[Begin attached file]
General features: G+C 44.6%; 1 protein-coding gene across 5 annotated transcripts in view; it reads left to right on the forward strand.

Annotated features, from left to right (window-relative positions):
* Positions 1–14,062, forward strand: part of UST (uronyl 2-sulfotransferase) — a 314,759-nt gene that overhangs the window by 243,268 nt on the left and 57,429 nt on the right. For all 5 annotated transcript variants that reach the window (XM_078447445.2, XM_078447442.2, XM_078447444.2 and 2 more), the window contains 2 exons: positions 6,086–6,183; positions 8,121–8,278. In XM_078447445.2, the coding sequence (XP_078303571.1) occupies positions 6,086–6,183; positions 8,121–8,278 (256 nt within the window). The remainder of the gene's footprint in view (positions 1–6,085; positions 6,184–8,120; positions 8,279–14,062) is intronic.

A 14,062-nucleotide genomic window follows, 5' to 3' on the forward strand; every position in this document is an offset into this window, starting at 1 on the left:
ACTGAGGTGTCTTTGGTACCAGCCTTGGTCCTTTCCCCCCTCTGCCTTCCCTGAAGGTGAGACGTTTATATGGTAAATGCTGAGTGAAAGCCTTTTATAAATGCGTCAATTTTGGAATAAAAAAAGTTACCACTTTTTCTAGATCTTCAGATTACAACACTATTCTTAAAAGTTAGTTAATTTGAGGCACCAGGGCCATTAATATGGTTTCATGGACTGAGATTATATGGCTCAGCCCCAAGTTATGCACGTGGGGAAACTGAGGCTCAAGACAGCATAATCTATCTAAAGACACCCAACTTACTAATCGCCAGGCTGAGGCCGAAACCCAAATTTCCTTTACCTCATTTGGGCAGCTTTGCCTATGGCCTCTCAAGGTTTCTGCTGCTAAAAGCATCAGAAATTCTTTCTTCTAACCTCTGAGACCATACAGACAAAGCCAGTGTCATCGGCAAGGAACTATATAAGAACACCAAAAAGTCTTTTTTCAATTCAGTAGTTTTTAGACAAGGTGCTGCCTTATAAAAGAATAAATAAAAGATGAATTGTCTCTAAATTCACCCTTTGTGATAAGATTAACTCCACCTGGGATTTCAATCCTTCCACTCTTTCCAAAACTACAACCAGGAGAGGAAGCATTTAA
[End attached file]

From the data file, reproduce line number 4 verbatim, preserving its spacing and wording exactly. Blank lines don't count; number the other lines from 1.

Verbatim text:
A 14,062-nucleotide genomic window follows, 5' to 3' on the forward strand; every position in this document is an offset into this window, starting at 1 on the left: